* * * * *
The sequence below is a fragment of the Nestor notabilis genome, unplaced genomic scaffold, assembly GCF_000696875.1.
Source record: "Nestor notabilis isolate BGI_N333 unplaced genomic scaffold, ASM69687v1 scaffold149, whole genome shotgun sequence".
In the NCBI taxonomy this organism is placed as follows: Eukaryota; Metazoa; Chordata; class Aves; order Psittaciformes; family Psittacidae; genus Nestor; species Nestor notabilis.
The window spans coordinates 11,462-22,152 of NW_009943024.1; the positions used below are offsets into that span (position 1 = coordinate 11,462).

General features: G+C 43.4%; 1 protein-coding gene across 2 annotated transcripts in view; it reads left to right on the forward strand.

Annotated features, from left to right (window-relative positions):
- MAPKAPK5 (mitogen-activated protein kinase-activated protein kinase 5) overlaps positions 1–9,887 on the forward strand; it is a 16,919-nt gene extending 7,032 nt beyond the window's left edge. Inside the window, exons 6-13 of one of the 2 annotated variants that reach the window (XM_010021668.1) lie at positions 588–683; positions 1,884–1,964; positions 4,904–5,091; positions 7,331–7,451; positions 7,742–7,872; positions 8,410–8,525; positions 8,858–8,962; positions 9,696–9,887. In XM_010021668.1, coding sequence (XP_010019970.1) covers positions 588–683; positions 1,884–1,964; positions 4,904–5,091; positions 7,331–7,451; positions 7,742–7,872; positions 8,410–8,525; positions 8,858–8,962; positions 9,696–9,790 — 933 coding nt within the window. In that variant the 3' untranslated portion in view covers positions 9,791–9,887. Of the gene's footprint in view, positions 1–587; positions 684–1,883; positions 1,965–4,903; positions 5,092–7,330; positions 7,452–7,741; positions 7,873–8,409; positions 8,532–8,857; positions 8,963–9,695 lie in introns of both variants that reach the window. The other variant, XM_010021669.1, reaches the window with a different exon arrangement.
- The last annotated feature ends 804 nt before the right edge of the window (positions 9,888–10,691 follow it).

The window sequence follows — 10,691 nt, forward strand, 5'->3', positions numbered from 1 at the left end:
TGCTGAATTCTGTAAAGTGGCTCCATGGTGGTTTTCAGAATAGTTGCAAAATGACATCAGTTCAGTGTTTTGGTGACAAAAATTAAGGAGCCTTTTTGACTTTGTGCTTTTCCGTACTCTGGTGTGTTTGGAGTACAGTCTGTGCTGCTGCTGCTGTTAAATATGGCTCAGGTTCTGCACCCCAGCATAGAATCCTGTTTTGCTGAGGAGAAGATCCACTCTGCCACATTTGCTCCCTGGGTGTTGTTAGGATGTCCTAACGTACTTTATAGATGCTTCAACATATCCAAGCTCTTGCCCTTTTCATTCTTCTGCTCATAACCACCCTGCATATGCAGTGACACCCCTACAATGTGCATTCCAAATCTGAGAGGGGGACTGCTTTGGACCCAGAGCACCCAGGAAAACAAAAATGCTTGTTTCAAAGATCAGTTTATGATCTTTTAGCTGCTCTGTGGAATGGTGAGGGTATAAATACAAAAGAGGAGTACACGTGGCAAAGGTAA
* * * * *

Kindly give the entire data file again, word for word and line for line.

The sequence below is a fragment of the Nestor notabilis genome, unplaced genomic scaffold, assembly GCF_000696875.1.
Source record: "Nestor notabilis isolate BGI_N333 unplaced genomic scaffold, ASM69687v1 scaffold149, whole genome shotgun sequence".
In the NCBI taxonomy this organism is placed as follows: Eukaryota; Metazoa; Chordata; class Aves; order Psittaciformes; family Psittacidae; genus Nestor; species Nestor notabilis.
The window spans coordinates 11,462-22,152 of NW_009943024.1; the positions used below are offsets into that span (position 1 = coordinate 11,462).

General features: G+C 43.4%; 1 protein-coding gene across 2 annotated transcripts in view; it reads left to right on the forward strand.

Annotated features, from left to right (window-relative positions):
- MAPKAPK5 (mitogen-activated protein kinase-activated protein kinase 5) overlaps positions 1–9,887 on the forward strand; it is a 16,919-nt gene extending 7,032 nt beyond the window's left edge. Inside the window, exons 6-13 of one of the 2 annotated variants that reach the window (XM_010021668.1) lie at positions 588–683; positions 1,884–1,964; positions 4,904–5,091; positions 7,331–7,451; positions 7,742–7,872; positions 8,410–8,525; positions 8,858–8,962; positions 9,696–9,887. In XM_010021668.1, coding sequence (XP_010019970.1) covers positions 588–683; positions 1,884–1,964; positions 4,904–5,091; positions 7,331–7,451; positions 7,742–7,872; positions 8,410–8,525; positions 8,858–8,962; positions 9,696–9,790 — 933 coding nt within the window. In that variant the 3' untranslated portion in view covers positions 9,791–9,887. Of the gene's footprint in view, positions 1–587; positions 684–1,883; positions 1,965–4,903; positions 5,092–7,330; positions 7,452–7,741; positions 7,873–8,409; positions 8,532–8,857; positions 8,963–9,695 lie in introns of both variants that reach the window. The other variant, XM_010021669.1, reaches the window with a different exon arrangement.
- The last annotated feature ends 804 nt before the right edge of the window (positions 9,888–10,691 follow it).

The window sequence follows — 10,691 nt, forward strand, 5'->3', positions numbered from 1 at the left end:
TGCTGAATTCTGTAAAGTGGCTCCATGGTGGTTTTCAGAATAGTTGCAAAATGACATCAGTTCAGTGTTTTGGTGACAAAAATTAAGGAGCCTTTTTGACTTTGTGCTTTTCCGTACTCTGGTGTGTTTGGAGTACAGTCTGTGCTGCTGCTGCTGTTAAATATGGCTCAGGTTCTGCACCCCAGCATAGAATCCTGTTTTGCTGAGGAGAAGATCCACTCTGCCACATTTGCTCCCTGGGTGTTGTTAGGATGTCCTAACGTACTTTATAGATGCTTCAACATATCCAAGCTCTTGCCCTTTTCATTCTTCTGCTCATAACCACCCTGCATATGCAGTGACACCCCTACAATGTGCATTCCAAATCTGAGAGGGGGACTGCTTTGGACCCAGAGCACCCAGGAAAACAAAAATGCTTGTTTCAAAGATCAGTTTATGATCTTTTAGCTGCTCTGTGGAATGGTGAGGGTATAAATACAAAAGAGGAGTACACGTGGCAAAGGTAA